Rise Up fist, it reads: Nothing About Us, Without Us, EVER!!
Rise Up fist, it reads: Nothing About Us, Without Us, EVER!!

 

———- Forwarded message ———
From: Rachel Pryor-Lease <rpryor-lease@aclu-co.org>
Date: Wed, Sep 18, 2019 at 10:52 AM
Subject: Investigative report on immigration detention released today
To: Julie Reiskin <jreiskin@ccdconline.org>

Today marks the release of our investigative report about the GEO immigration detention facility in Aurora: Cashing in on Cruelty: Stories of Death, Abuse and Neglect at the GEO Immigration Detention Facility in Aurora.

The report is based on a nine-month ACLU of Colorado investigation, which included a lawsuit against ICE under the Freedom of Information Act (FOIA) for records about Mr. Samimi’s death and interviews with dozens of victims of mistreatment. The investigation revealed numerous stories of medical incompetence, dental neglect, inadequate mental healthcare, lack of accommodations for detainees with disabilities, as well as substandard care that contributed to the suffering and death of Kamyar Samimi, a Lawful Permanent Resident for more than 40 years.

Cashing in on Cruelty provides a set of recommendations to improve state and local policy, including increased oversight and accountability of ACDF, divesting from investments in private detention operators like GEO, funding for legal counsel and bond money for detainees and limiting local cooperation with ICE. The policy brief enumerates ways that Colorado cities, counties and the state should respond to the expansion of private immigration detention centers to improve conditions of confinement and reduce the number of people who end up separated from their families and communities or worse — dead.

Read the report and learn more, including actions to take and know your rights information at: https://www.allarewelcomeco.org/.

 

As a reminder, we are having an informal breakfast this Friday, September 20th from 8:30-10am to hear from the staff that worked on the report, as well as learn more about our next steps. Please let me know if you would like to join us.

Thank you for your support, so that we can continue to do this critical work.

Best,

Rachel

Rachel Pryor-Lease

(Pronouns: she/her/hers)

Director of Philanthropy

American Civil Liberties Union of Colorado

303 E. 17th Ave., Suite 350

Denver, CO  80203-1256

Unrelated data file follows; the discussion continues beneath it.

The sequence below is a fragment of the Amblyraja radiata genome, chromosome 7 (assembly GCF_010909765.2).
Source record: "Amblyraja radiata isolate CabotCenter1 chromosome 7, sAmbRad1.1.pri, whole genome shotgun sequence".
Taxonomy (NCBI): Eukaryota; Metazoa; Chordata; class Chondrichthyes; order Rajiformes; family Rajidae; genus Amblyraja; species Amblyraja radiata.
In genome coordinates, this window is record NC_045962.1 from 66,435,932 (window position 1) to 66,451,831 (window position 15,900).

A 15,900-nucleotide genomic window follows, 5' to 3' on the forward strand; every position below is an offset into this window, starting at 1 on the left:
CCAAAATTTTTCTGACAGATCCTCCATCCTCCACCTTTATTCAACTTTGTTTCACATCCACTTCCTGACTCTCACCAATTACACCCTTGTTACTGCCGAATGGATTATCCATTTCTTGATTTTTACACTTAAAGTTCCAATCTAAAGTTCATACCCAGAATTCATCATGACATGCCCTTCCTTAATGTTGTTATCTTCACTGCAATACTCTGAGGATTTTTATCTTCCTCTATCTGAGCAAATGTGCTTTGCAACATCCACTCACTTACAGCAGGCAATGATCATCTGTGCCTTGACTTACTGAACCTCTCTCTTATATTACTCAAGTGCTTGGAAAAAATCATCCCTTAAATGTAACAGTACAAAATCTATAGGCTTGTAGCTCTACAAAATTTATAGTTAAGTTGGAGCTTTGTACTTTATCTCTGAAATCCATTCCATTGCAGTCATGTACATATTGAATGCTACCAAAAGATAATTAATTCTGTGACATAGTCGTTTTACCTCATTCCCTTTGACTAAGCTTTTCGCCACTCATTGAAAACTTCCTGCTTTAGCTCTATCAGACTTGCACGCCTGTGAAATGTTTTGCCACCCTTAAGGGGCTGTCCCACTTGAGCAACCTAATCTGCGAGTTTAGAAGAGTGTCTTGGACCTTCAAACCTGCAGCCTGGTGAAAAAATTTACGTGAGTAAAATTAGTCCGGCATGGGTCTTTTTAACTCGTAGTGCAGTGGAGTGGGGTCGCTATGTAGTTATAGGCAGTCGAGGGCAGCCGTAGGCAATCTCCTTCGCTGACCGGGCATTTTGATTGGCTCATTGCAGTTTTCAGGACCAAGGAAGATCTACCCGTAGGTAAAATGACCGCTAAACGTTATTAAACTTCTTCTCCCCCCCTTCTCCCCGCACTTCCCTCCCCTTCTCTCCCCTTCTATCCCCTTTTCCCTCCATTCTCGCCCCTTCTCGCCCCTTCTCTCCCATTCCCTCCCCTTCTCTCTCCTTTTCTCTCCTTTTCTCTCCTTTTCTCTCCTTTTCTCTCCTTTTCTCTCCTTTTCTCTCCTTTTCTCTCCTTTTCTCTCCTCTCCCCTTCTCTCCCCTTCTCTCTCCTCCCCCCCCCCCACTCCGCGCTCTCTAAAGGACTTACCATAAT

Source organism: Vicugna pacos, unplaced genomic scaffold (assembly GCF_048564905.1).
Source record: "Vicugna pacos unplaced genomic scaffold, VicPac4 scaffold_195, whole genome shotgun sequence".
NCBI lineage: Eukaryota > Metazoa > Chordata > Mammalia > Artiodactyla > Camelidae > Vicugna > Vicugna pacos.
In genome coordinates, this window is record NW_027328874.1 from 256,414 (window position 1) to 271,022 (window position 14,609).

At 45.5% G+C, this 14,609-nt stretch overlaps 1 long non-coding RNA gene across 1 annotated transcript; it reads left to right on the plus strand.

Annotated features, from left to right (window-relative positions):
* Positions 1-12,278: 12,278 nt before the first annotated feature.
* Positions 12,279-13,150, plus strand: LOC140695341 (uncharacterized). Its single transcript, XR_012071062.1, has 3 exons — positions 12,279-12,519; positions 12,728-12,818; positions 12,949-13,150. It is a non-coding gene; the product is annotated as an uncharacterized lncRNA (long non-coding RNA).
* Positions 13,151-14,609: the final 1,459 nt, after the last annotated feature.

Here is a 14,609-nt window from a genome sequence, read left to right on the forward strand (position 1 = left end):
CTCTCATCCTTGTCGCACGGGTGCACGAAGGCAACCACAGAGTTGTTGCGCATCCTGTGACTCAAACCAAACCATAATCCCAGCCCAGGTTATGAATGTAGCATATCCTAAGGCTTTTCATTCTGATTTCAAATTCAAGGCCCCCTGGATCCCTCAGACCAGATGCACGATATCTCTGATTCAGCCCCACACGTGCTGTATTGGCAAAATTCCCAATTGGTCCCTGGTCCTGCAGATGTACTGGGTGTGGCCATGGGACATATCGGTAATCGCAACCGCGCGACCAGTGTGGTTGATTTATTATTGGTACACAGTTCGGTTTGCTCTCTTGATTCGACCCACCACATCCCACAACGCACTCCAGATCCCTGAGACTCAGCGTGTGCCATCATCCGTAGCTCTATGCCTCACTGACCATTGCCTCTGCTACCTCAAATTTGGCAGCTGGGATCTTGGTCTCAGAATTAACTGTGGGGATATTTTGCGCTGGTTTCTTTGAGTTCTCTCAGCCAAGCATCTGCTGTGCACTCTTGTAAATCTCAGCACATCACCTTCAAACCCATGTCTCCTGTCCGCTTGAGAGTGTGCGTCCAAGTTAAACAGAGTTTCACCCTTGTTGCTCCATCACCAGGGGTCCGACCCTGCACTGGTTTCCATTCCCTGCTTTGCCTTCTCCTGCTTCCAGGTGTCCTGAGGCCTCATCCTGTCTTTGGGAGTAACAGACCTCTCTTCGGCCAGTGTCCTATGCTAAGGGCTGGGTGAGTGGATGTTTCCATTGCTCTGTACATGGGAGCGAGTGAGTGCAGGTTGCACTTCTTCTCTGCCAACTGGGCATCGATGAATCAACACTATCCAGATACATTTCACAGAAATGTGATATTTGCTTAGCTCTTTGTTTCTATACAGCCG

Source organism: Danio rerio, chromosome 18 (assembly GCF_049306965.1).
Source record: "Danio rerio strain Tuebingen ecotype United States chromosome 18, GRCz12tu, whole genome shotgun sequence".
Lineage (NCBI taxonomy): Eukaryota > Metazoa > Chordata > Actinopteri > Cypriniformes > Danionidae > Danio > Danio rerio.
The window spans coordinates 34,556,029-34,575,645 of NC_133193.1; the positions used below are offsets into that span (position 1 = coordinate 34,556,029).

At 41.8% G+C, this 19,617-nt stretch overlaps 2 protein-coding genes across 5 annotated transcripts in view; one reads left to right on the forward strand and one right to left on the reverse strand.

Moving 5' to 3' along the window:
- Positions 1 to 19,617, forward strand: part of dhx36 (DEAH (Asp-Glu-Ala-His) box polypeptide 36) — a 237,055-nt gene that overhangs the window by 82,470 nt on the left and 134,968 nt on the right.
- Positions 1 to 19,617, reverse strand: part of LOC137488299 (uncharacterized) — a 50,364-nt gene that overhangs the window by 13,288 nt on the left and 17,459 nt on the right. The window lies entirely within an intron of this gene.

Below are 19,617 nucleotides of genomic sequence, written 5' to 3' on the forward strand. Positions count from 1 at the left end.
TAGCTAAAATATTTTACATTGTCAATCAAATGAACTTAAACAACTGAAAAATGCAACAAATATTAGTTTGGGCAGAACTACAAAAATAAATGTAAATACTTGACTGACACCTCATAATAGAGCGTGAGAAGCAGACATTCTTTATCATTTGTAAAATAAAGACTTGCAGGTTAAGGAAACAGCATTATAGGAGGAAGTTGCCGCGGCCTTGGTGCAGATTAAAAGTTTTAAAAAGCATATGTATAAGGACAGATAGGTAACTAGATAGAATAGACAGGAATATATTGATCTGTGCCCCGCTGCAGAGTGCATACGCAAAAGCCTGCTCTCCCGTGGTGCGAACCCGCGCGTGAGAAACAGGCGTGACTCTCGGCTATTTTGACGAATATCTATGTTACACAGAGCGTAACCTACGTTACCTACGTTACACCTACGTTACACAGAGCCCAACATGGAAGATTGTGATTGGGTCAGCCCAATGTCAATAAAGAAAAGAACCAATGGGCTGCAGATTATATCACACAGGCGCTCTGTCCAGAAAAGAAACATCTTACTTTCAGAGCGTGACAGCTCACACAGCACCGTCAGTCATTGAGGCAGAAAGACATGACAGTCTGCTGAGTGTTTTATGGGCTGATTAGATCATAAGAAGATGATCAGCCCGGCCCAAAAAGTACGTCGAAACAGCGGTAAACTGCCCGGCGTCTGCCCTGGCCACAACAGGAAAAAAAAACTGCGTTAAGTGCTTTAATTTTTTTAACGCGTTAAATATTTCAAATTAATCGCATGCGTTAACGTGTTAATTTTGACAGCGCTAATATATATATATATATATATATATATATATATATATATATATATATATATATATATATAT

(720) 402-3105

rpryor-lease@aclu-co.org

 

Because Freedom Can’t Protect Itself

Follow us on Twitter and Facebook

Sign up for e-alerts and support our work at www.aclu-co.org

 

P.S. Please join us at our annual Bill of Rights Dinner on Thursday, September 26th at the Ritz-Carlton Hotel Denver. For tickets and more information, visit: https://aclu-co.org/events/bill-of-rights-dinner/.

My Perspective – Living in the Intellectual/Developmental Disabilities System

By Jeanie Benfield assisted by Jo Booms

I value my Medicaid and realize I’d be in an institution without it. But it’s not enough to create a system to serve people with Intellectual and/or Developmental Disabilities (IDD) and then let it run amok because society doesn’t value the people the system was set up to serve.  I am now lucky enough to have services through excellent agencies – but for most of my life, I didn’t.  Most people don’t have any idea how bad it is in the IDD system. The problems are due to massive problems in oversight plus the system’s refusal to pay direct care workers a skilled-job wage. The wage problem makes it so that people with IDD often have no choice but to receive services from the very people they should most be protected from. When we do come across outstanding direct care workers, we value them – but the system as a whole does not. I have an assistant, Jo. Jo has worked with me for 21 years in various capacities (paid and unpaid). I have a severe speech impairment due to my disability.  Jo is one of only a few people who can interpret for me on the level I need. The system pays her $12/hour to do this. I can trust her with my life, and the system pays her $12/hour.